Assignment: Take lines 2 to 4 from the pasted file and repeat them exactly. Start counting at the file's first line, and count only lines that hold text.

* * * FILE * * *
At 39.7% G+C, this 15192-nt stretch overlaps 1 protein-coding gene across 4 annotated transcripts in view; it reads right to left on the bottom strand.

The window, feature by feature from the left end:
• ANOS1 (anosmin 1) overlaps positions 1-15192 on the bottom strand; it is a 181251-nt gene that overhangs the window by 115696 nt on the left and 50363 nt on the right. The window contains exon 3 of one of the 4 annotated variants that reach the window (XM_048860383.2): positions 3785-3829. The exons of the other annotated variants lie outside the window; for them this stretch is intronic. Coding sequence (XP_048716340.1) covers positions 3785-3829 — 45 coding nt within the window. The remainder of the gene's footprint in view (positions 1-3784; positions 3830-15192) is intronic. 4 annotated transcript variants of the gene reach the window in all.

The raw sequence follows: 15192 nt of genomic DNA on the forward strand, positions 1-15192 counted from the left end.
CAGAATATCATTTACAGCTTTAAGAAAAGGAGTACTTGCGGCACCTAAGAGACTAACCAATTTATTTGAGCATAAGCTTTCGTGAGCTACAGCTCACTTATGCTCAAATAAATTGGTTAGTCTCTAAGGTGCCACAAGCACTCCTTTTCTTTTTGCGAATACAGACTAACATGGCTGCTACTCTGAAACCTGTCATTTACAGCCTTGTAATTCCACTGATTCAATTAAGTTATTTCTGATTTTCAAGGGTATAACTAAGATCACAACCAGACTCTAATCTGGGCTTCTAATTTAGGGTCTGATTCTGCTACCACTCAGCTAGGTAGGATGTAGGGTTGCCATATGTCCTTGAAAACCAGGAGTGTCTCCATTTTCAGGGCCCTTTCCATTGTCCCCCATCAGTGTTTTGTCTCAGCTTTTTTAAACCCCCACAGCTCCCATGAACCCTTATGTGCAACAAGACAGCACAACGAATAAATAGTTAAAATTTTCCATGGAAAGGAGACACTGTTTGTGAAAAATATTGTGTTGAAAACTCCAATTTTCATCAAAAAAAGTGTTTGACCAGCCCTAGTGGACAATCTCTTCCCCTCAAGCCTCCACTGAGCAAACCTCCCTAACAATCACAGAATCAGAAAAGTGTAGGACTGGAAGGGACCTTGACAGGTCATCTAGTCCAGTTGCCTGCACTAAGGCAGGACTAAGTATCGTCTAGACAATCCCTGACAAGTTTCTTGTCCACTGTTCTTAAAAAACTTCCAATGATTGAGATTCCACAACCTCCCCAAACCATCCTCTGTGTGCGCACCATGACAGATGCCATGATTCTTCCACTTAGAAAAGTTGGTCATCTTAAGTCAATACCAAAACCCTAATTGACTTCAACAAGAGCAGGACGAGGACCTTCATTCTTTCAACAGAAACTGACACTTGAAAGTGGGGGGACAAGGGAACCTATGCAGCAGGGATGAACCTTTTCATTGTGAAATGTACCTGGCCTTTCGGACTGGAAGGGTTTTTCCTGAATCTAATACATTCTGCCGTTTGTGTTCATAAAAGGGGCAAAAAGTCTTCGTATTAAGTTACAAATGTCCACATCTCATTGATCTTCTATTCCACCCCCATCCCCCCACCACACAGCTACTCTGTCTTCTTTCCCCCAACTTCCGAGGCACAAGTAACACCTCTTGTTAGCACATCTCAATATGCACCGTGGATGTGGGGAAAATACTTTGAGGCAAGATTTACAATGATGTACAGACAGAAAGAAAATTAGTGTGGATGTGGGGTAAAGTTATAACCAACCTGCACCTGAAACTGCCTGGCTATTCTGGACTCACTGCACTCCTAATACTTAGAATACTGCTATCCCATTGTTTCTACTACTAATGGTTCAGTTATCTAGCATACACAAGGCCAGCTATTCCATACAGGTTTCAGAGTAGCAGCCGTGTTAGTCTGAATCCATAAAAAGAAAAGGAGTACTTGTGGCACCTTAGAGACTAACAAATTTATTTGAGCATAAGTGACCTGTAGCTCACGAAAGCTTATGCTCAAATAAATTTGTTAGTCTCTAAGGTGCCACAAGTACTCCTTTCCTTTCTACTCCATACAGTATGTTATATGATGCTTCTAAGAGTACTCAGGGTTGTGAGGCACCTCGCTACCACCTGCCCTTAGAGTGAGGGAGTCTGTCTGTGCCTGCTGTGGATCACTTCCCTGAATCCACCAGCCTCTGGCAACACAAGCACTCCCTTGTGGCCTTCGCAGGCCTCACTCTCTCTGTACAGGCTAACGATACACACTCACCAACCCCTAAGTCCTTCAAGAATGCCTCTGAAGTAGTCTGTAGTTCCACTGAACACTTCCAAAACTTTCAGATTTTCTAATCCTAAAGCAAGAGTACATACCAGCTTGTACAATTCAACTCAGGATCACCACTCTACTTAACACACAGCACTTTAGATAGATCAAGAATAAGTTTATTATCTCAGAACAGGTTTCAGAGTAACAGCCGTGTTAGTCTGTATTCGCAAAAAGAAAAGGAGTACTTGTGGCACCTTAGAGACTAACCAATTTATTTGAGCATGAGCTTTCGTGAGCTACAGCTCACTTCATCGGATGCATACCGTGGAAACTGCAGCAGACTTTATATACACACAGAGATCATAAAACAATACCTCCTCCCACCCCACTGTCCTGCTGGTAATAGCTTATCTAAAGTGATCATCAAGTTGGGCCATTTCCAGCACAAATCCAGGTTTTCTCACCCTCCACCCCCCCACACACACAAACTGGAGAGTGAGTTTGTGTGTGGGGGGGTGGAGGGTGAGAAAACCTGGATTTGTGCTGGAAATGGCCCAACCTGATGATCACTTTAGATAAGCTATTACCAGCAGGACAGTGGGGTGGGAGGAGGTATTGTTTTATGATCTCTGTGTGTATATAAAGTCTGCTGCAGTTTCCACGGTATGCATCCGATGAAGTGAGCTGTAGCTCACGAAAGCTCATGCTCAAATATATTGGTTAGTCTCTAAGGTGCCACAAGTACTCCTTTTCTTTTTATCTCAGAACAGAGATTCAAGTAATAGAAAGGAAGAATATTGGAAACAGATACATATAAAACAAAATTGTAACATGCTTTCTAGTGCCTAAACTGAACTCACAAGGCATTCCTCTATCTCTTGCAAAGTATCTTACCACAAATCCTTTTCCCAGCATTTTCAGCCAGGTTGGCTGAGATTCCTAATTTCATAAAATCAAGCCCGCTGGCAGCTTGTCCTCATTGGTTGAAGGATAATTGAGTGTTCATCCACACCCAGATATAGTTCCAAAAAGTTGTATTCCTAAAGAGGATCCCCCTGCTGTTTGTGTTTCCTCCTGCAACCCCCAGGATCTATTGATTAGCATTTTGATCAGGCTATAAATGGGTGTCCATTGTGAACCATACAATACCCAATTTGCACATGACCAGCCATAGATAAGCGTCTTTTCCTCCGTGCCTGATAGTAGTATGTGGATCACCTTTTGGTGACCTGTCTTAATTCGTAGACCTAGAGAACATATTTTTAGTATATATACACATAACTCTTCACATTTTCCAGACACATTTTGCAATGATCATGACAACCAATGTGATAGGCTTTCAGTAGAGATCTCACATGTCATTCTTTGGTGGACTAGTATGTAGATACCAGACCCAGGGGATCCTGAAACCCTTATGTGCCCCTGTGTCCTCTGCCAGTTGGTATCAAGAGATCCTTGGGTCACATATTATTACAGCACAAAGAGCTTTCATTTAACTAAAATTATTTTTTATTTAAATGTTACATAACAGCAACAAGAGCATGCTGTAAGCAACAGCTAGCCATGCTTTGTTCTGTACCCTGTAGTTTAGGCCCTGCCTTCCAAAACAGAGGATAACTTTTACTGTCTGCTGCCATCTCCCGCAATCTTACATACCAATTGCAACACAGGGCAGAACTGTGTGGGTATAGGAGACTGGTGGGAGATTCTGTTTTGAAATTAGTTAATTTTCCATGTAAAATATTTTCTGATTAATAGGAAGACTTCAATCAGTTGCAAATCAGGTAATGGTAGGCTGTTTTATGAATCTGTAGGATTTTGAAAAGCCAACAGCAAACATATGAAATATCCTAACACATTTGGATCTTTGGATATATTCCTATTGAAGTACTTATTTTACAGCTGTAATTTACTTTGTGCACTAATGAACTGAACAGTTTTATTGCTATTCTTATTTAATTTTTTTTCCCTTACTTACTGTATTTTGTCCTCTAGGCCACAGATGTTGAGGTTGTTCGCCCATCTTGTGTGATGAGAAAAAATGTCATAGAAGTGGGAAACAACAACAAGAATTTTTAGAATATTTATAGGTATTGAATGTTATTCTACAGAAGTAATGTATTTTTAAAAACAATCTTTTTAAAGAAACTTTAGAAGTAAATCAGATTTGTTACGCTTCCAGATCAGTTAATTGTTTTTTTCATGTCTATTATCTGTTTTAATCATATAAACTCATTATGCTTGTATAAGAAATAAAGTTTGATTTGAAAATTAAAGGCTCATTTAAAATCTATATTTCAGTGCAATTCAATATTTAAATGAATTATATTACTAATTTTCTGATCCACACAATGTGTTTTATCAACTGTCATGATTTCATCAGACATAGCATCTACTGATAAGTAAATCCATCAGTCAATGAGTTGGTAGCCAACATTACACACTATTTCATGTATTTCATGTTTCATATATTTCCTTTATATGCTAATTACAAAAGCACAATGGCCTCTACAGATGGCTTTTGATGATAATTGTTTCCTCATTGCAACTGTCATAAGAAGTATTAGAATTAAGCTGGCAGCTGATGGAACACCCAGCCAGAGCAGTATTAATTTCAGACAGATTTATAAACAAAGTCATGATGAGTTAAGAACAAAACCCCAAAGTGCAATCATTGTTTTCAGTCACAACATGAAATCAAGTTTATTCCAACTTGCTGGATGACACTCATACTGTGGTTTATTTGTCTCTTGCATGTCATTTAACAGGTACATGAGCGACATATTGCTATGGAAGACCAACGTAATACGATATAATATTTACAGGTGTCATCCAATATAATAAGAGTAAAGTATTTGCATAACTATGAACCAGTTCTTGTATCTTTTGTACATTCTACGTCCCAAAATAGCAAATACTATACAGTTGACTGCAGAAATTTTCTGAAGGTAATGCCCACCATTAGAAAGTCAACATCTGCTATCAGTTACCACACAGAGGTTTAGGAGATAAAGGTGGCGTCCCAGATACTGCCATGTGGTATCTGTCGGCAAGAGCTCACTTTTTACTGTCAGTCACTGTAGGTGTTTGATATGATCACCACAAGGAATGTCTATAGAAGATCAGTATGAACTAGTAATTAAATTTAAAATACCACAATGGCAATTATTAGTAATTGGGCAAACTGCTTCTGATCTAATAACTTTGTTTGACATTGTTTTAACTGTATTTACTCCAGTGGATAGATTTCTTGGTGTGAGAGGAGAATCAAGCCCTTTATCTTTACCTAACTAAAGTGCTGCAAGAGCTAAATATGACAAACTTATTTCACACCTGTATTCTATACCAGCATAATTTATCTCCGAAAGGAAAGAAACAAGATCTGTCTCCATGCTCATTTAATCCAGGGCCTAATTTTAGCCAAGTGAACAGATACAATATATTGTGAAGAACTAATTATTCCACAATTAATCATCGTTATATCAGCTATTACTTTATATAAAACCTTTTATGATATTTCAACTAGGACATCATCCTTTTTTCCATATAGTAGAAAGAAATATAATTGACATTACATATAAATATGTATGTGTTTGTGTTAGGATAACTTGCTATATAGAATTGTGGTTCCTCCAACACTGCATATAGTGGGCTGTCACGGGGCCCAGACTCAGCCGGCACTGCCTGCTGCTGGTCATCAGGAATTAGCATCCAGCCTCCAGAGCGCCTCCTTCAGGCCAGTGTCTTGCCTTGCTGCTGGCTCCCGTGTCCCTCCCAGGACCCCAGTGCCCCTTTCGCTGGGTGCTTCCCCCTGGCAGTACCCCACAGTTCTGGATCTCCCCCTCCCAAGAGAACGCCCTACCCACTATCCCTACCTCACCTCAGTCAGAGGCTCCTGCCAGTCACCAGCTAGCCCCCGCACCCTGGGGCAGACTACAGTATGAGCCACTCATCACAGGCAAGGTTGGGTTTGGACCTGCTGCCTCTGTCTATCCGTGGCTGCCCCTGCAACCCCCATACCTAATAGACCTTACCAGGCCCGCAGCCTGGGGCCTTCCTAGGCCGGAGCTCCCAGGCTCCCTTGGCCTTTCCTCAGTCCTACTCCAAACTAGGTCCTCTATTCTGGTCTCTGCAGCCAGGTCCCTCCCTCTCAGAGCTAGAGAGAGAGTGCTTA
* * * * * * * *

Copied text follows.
The window, feature by feature from the left end:
• ANOS1 (anosmin 1) overlaps positions 1-15192 on the bottom strand; it is a 181251-nt gene that overhangs the window by 115696 nt on the left and 50363 nt on the right. The window contains exon 3 of one of the 4 annotated variants that reach the window (XM_048860383.2): positions 3785-3829. The exons of the other annotated variants lie outside the window; for them this stretch is intronic. Coding sequence (XP_048716340.1) covers positions 3785-3829 — 45 coding nt within the window. The remainder of the gene's footprint in view (positions 1-3784; positions 3830-15192) is intronic. 4 annotated transcript variants of the gene reach the window in all.

The raw sequence follows: 15192 nt of genomic DNA on the forward strand, positions 1-15192 counted from the left end.